I never knew who Howard Thurman was until January 2014. I know it was in January because that is when I posted “A Place for Angels,” a post about Howard Thurman that was well received. I believe in angels just like I believe dog is man’s best friend. That’s reality.
I finished Thurman’s book Jesus and the Disinherited a few weeks ago. I think about it frequently. I’ve read that Martin Luther King, Jr. attributes much of his approach to the civil rights movement to this 1949 book. I do not doubt it. The book was outstanding and really gives a person pause to think.
I was born in 1949. I was raised to think that ‘nigger’ was a funny word and quite acceptable. I remember getting spanked for calling my brother a jackass, but it was okay to laugh about niggers. I am ashamed. I am grateful that I know better now. It is interesting to note today that because of my books Tobit and the Hoodoo Man: A Mystical Tale from the Civil War South and The Sixth Day: A 17,175-Word Novella About Creation and Prizefighting that people who don’t know anything about me think I am a black writer. They must think my friend Alistair McKenzie is black, too after listening to The Sixth Day audio book which he narrated.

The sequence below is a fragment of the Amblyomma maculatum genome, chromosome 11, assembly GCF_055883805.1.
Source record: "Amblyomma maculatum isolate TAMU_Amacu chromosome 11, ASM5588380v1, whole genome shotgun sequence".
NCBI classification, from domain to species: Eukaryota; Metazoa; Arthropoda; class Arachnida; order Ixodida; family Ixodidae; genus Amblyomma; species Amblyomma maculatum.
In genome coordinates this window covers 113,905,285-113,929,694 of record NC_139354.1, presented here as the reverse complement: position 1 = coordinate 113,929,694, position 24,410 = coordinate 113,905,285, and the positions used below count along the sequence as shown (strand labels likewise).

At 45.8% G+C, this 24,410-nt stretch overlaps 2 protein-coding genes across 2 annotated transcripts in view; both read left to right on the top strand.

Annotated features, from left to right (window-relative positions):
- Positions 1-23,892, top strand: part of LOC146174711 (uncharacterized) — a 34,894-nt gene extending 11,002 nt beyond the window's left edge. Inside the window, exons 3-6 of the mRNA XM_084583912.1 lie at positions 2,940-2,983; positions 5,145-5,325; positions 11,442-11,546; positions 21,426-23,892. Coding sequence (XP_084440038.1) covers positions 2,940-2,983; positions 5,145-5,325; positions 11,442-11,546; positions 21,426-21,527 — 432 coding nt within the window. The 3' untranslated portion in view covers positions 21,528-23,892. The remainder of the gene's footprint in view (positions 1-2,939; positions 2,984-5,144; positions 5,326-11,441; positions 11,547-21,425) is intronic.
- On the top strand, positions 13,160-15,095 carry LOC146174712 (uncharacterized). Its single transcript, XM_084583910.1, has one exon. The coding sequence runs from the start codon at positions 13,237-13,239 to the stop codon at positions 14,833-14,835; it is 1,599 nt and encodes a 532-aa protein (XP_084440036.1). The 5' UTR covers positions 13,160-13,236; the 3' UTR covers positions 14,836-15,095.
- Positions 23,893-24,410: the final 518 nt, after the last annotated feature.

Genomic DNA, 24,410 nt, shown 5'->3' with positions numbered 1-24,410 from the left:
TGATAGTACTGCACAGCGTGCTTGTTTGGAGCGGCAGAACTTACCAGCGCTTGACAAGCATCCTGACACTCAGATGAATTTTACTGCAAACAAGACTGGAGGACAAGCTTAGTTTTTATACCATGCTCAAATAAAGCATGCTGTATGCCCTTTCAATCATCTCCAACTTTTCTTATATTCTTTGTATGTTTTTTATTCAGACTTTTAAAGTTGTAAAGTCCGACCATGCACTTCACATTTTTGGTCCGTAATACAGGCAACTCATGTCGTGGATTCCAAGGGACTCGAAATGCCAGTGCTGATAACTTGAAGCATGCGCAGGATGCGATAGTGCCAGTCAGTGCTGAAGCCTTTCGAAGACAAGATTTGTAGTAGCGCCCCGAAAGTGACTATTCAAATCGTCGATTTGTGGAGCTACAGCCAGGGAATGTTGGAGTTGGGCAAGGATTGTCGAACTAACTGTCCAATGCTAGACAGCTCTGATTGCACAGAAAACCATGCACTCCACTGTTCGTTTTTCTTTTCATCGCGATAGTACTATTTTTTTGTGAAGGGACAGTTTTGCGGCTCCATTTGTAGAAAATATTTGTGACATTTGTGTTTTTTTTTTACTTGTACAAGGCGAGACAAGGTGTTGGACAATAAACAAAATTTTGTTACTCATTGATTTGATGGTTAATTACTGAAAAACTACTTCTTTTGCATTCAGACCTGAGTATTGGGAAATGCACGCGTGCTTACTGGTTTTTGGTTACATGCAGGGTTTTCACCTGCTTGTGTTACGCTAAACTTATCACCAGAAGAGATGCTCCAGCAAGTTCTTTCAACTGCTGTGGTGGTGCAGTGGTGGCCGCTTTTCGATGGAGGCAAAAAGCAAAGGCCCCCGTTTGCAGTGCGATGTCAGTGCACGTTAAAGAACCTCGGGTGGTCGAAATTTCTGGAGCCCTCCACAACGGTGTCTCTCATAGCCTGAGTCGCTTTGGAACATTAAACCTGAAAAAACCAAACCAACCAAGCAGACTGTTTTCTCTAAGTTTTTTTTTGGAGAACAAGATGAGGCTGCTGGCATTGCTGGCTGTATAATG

I encourage every man, woman and child to read Jesus and the Disinherited. You will be a better, stronger and more aware person if you do. Whether or not you take that recommendation, I would like to offer these short quotes from the book’s Epilogue:
“For every man there is a necessity to establish as securely as possible the lines along which he proposes to live his life [Thurman refers to this as ‘the life working paper’] … It is wide of the mark to say that a man’s working paper is ever wrong; it may not be fruitful, it may be negative, but it is never wrong ….
“It can never be determined just what a man will fashion. Two men may be born of the same parents, grow up in the same environment, be steeped in the same culture and inspired by the same faith. Close or even cursory observation may reveal that each has fashioned a life working paper so unique that they take to different roads, each day bringing them farther and farther apart ….
“It is more than the fact that there is a record of his life — as singular as that fact may be. It means that against the background of anonymity he has emerged articulate, and particular. Such a figure was Jesus of Nazareth …. for what he did, all men may do.”
Therein lies Thurman’s defining statement …
For what he did, all men may do.